The doctor will see you now

Kevin Cowherd

November 09, 1992|By Kevin Cowherd

Recently I went for my annual physical and was pronounced in reasonably good health, despite having a body that looks like it belongs on an autopsy table.

Be that as it may, I'm thinking about shopping around for another physician because of lingering questions about the quality of treatment my present doctor provides.

To be honest, I'm not even sure he went to medical school.

Oh, he says he went to med school. But they all say that. I used to say it myself back in college to impress women.

We'd be hanging out in some bar and one of my buddies would ask if I wanted another beer, and I'd say in a loud voice: "Gee, I don't know. I've got that kinesiology class first thing in the morning."

It got a few nibbles, especially from women who wore very thick glasses, although the majority tended to move to the other side of the bar.

The thing is, I don't see any diplomas lining the walls of my doctor's office.

Instead, a huge picture of those poker-playing dogs dominates one of the walls.

On the other wall is a velvet Elvis painting and an inspirational poster that says: "Let's put an end to frivolous lawsuits!"

So I don't know. It doesn't give you a very reassuring feeling, that's for sure.

The other thing that can be a bit unsettling is that, instead of wearing a white coat, my doctor wears a Nike sweat suit.

Oh, he says he has a white coat. But they all say that. I used to say it myself back in college. In fact, there was a point during my junior year where I actually took to wearing a white coat around campus.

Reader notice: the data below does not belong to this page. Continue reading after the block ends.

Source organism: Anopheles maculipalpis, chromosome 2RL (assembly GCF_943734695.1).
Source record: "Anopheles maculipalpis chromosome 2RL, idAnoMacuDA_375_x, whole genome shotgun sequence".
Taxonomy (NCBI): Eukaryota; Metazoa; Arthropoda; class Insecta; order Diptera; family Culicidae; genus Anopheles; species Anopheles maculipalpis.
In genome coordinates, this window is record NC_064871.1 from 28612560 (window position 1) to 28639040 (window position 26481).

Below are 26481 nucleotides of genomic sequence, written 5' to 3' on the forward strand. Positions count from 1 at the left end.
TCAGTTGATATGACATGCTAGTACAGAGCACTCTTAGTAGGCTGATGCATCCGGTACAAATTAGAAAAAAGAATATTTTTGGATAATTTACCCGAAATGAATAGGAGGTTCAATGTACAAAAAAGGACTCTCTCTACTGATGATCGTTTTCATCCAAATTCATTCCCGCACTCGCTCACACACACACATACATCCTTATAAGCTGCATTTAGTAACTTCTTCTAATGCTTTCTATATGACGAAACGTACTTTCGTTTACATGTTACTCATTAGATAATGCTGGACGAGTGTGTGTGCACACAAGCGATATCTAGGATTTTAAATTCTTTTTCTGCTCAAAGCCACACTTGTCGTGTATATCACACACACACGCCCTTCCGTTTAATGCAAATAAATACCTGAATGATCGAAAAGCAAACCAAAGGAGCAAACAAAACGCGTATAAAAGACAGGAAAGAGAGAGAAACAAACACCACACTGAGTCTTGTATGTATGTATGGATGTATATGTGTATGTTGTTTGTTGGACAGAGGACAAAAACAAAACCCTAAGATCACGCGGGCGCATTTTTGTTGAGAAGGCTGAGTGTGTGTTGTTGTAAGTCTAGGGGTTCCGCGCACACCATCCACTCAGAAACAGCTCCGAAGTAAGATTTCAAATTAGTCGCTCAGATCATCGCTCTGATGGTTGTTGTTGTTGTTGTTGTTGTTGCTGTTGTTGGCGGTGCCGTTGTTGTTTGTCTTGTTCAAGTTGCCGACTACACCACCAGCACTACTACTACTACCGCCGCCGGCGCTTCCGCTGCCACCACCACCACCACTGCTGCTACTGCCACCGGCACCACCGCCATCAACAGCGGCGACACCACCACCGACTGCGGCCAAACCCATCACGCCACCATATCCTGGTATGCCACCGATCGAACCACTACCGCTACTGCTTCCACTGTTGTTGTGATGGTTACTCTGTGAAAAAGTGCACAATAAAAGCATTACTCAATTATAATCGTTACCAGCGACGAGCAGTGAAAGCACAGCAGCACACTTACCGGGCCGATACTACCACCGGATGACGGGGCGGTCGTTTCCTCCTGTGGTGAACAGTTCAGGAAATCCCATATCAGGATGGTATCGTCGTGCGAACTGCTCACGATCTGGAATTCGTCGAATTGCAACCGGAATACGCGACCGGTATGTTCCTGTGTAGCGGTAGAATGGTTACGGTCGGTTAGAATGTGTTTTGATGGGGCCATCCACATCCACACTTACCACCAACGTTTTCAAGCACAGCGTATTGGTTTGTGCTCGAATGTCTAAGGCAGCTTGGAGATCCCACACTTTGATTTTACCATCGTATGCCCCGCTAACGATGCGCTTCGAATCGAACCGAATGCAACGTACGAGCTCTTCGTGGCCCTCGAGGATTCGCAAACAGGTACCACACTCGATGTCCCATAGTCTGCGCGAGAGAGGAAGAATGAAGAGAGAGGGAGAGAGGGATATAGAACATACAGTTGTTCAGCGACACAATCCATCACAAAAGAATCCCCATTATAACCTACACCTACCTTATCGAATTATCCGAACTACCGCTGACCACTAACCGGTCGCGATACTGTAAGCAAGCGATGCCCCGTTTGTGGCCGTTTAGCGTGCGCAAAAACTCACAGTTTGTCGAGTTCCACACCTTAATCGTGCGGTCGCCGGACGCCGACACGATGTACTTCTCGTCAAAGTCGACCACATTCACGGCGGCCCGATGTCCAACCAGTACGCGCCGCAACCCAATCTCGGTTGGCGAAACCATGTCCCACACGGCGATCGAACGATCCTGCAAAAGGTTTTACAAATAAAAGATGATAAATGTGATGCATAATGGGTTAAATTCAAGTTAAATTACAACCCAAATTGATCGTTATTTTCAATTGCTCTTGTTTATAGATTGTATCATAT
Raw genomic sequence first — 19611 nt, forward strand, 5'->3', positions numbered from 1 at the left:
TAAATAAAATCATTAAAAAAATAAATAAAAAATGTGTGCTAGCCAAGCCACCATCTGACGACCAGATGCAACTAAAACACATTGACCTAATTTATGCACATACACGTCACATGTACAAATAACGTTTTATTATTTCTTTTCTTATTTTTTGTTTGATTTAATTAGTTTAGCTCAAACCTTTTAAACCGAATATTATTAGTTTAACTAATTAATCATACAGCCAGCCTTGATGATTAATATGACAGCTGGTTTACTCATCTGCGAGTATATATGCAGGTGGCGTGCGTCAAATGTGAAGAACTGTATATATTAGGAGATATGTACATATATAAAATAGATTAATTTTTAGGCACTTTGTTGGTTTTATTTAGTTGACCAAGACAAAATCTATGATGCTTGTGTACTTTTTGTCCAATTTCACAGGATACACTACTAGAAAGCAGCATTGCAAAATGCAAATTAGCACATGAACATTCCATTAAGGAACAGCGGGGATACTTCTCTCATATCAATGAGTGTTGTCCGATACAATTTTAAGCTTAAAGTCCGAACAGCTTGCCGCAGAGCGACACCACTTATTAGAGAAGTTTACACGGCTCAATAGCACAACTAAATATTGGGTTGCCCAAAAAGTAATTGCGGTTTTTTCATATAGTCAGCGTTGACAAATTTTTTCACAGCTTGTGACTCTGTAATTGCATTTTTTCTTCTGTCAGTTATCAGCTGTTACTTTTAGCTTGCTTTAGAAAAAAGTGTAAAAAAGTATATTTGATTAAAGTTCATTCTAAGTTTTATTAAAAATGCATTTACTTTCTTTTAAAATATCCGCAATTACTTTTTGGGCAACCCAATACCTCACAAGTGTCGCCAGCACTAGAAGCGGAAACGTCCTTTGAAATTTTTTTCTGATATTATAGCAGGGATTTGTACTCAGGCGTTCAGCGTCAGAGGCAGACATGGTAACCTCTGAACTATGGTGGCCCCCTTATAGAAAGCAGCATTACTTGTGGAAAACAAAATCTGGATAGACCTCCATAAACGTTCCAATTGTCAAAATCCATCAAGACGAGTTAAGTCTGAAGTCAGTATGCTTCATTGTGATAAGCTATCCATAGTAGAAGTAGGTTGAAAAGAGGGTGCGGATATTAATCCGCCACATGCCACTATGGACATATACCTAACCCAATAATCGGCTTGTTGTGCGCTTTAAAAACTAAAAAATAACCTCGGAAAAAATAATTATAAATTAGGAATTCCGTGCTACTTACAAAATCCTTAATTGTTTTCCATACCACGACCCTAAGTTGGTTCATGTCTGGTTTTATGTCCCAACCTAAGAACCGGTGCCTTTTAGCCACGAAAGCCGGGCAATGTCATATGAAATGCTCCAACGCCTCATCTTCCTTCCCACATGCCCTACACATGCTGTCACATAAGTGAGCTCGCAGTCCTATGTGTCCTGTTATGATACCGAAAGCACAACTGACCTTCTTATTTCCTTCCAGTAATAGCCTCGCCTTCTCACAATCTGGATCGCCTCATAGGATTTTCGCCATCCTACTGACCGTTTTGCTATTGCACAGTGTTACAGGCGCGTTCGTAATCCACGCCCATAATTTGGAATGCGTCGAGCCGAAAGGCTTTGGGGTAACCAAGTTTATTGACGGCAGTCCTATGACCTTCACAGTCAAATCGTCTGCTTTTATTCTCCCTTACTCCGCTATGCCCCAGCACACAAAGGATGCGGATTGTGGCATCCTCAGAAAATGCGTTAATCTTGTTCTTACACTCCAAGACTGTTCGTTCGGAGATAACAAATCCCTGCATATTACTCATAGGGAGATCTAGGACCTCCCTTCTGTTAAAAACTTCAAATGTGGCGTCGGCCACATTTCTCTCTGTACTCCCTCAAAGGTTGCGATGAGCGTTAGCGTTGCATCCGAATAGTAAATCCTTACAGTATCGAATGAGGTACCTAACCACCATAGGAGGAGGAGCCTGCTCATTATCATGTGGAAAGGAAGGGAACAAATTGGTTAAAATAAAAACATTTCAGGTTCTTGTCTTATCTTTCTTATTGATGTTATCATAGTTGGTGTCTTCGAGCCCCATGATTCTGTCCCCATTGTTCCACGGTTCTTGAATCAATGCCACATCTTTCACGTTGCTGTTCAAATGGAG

It got a few nibbles -- mostly from women who were shallow, lonely and desperate. Which were the only kind of women I was interested in.

Anyway, I arrived for my physical promptly at 11 a.m. and reported to the receptionist, Miss Stoneface, who barely glanced up from her crossword puzzle.

Apparently there is a law in the state of Maryland requiring physicians to hire only the most surly and irritable people as receptionists.

Sliding open the little window to her glass-enclosed booth, she tossed a clipboard onto the ledge, indicating I should sign in.

"The doctor will see you soon," she said with a straight face.

So I took a seat and settled in with the requisite two-year-old copy of People and a riveting profile of Barbara Mandrell.

It was tough to concentrate, though, because all around me other patients were wheezing, sneezing, coughing, moaning and crying out in pain. A couple of times I had to ask the feverish young man next to me to please quiet down -- he kept passing out and banging his head against the magazine rack.

I don't know how long I waited. Morning drifted into afternoon. Finally, just as I was nodding off, a nurse came out and led me to an examining room.

"The doctor will be right with you," she said with a straight face.

Then she closed the door and I was left to stare at a container of tongue depressors.

This is something I could never understand. Why do they drag you out of the waiting room if the doctor isn't ready to see you? At least there's something to do in the waiting room.

Even if you get tired of reading, there's always a chance that one of the seriously ill patients could collapse and cause a little excitement.

Anyway, 10 minutes went by. Fifteen minutes went by. Finally after 20 minutes the doctor came in.

"How've you been feeling?' he asked.

"Well, I was feeling terrific," I said. "Now I'm kind of drowsy -- although that's probably from staring at the tongue depressors for so long."

With that, the examination got under way and he started poking and prodding me.

At one point, he suddenly whirled around and said: "You like Chinese food?"

When I said yes, he nodded and said: "I think the Bills are going to the Super Bowl again."

So he's not much of a conversationalist, is what I'm saying. Finally we were all done. After I got dressed, we went back to his office and I stared at the picture of the poker-playing dogs while he wrote something in my file.

As for my actual condition, well, he was a little vague. He said he thinks I'm OK.

Then again, he said, none of us has any guarantees in this life. Who among us knows what kind of raging illness or dreadful disease is infiltrating our bodies at this very moment?

I'm wondering if I should get a second opinion.

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